[Lubuntu] Sed substitution with partially duplicate results
lubuntu at prpcompany.com
Thu Dec 20 15:23:58 UTC 2012
Concerning escaping the colon: I still have the thinnest possible
understanding of the finer points of sed and the substitution syntax,
especially about escaping special characters. I don't even know if the
backslash would go before or after the colon!
But I had wondered about the possible effect of that colon myself.
I ran a modified version of your suggested test, replacing the colon
with a space:
sed -e 's/DEVICE/DEVICE Lubuntu13551/'
Now on the LTSP client, the resulting line is:
DEVICE Lubuntu1:3551 Lubuntu1 3551
I also tried
sed -e 's/DEVICE$/DEVICE Lubuntu1:3551/'
And that had no effect whatsoever. The result was still "DEVICE
My current thought is this: I think the LTSP clients use a static,
read-only network boot image + a writable union filesystem overlaying
the read-only image. I have seen only the slimmest mention of it in
writing, however. Perhaps I'm not searching with the right termsto find
better documentation. But if that overlay has persistence, then perhaps
there could be results like the above. As someone suggested earlier,
it's as if the script had been run twice. Well perhaps it is being run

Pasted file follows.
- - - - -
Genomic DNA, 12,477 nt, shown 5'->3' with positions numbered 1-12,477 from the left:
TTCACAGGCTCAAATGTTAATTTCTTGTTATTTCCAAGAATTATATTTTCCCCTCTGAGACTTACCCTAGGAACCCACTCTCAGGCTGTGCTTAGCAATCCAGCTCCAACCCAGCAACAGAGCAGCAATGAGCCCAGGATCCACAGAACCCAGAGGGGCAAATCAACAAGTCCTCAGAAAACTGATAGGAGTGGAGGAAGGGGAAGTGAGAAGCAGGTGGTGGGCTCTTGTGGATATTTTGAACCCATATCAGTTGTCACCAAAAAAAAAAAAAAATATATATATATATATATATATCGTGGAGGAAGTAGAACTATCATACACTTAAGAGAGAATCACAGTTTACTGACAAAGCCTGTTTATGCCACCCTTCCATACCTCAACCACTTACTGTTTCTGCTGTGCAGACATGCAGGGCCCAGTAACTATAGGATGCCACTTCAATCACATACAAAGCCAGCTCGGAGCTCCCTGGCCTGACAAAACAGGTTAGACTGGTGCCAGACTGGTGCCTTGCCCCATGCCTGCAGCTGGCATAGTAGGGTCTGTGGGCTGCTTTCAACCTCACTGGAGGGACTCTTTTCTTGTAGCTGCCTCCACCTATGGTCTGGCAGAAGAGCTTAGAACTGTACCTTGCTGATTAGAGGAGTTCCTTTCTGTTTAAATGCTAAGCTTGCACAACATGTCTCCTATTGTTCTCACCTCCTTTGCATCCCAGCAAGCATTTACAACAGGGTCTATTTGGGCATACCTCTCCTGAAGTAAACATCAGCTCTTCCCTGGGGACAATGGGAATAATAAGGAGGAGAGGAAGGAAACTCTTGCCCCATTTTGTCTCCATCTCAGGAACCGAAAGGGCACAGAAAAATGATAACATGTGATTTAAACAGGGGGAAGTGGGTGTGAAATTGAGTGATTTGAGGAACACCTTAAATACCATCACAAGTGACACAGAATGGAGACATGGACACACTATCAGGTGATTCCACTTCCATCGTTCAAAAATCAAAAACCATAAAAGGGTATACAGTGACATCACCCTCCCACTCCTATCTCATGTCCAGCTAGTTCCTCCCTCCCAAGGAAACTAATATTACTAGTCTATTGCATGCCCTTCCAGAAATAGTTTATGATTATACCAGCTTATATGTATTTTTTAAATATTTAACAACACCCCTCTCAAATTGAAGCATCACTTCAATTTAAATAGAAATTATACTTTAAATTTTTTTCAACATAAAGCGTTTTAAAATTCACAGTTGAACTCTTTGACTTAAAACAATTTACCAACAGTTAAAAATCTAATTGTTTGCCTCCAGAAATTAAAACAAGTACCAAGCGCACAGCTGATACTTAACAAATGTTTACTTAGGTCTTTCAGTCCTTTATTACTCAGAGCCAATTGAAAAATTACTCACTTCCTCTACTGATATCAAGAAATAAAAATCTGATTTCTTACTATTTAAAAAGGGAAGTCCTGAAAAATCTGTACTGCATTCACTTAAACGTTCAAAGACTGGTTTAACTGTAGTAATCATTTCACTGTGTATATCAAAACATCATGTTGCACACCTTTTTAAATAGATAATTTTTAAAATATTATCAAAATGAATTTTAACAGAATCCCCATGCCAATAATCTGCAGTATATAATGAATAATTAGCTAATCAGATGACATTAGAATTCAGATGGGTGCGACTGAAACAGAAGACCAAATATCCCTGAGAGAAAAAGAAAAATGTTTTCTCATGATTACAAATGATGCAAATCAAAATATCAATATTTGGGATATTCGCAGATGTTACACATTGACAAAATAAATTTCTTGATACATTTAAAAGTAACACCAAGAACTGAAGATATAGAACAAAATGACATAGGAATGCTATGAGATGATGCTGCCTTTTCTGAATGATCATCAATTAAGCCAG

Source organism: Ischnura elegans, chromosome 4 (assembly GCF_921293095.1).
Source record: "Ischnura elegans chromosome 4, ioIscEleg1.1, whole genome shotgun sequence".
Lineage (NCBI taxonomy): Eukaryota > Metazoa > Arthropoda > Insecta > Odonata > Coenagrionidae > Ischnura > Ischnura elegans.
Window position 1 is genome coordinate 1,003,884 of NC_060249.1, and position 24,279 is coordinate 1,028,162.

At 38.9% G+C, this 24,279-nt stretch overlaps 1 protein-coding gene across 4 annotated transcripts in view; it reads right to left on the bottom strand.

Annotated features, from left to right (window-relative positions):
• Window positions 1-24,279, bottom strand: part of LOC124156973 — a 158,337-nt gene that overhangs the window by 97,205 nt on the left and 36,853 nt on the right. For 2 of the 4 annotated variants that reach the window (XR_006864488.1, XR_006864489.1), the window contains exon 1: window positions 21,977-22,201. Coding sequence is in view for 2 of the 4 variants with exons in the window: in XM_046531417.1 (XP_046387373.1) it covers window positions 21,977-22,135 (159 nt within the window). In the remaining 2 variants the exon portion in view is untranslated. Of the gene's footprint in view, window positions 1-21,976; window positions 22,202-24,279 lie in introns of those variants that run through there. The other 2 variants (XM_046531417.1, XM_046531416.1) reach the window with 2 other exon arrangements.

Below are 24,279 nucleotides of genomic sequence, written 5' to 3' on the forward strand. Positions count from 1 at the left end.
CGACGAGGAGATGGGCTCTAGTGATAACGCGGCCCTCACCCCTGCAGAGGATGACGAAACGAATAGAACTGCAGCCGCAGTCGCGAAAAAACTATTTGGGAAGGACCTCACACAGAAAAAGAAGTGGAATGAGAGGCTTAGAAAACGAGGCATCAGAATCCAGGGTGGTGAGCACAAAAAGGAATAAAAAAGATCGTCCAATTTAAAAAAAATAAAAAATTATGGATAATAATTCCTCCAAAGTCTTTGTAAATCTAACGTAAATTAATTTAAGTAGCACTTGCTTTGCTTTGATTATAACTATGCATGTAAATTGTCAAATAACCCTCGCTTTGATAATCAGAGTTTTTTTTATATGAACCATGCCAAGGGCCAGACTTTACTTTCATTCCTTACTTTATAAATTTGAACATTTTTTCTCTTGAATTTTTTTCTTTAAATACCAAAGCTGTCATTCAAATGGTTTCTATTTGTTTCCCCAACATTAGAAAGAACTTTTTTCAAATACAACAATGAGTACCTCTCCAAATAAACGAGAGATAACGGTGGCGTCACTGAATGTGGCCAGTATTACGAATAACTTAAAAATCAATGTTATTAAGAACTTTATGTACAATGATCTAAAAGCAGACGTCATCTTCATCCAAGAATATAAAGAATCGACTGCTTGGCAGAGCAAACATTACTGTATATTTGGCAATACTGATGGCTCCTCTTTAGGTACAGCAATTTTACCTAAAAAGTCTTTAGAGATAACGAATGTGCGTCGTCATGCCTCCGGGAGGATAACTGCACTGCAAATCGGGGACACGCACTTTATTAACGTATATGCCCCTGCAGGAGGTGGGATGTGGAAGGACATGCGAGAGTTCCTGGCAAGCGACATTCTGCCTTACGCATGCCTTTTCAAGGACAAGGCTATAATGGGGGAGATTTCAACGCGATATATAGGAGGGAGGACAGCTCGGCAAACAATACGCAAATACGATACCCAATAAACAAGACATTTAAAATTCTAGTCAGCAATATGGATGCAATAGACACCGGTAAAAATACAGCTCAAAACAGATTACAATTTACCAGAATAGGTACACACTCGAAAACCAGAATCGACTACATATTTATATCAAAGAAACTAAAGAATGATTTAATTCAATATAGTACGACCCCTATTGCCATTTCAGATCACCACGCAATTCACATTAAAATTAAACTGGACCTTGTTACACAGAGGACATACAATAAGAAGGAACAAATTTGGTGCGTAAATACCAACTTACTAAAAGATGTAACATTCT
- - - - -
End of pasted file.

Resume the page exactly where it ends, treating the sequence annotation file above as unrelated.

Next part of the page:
multiple times over succeeding boots and being applied to a persistent
I tried earlier to copy an alternative version of the whole config file
in the script instead of using sed, and that failed, but I'm going to
try that again. If it works, I think it would overcome a
persistent-overlay behavior with sed.
And I'll try my persistent-overlay theory with the LTSP list folks. They
are the ones who should know about that.
On 12/19/2012 5:31 PM, ∅ wrote:
> If you escape the colon with a backslash does that fix it? A colon is
> a potential delimiter although that seems to be unexpected output
> On Dec 19, 2012 2:27 PM, "Jonathan Marsden" <jmarsden at fastmail.fm
> <mailto:jmarsden at fastmail.fm>> wrote:
> On 12/19/2012 01:16 PM, John Hupp wrote:
> >>> It all works fine except for this substitution:
> >>> -e 's/DEVICE/DEVICE Lubuntu1:3551/'
> If the original line concerned starts out as just DEVICE (followed
> by a
> line feed to mark the end of line), then I'd suggest making the sed
> command be
> sed -e 's/DEVICE$/DEVICE Lubuntu1:5551/'
> So that, even if run twice, the second run will have no effect on
> this line.
> If there *is* "other junk" after DEVICE before the end of the
> line, and
> there is only one line containing DEVICE in the file concerned, you
> could consider
> sed -e 's/DEVICE.*$/DEVICE Lubuntu1:3551/'
> which would remove any trailing junk after DEVICE and replace it with
> the desired string.
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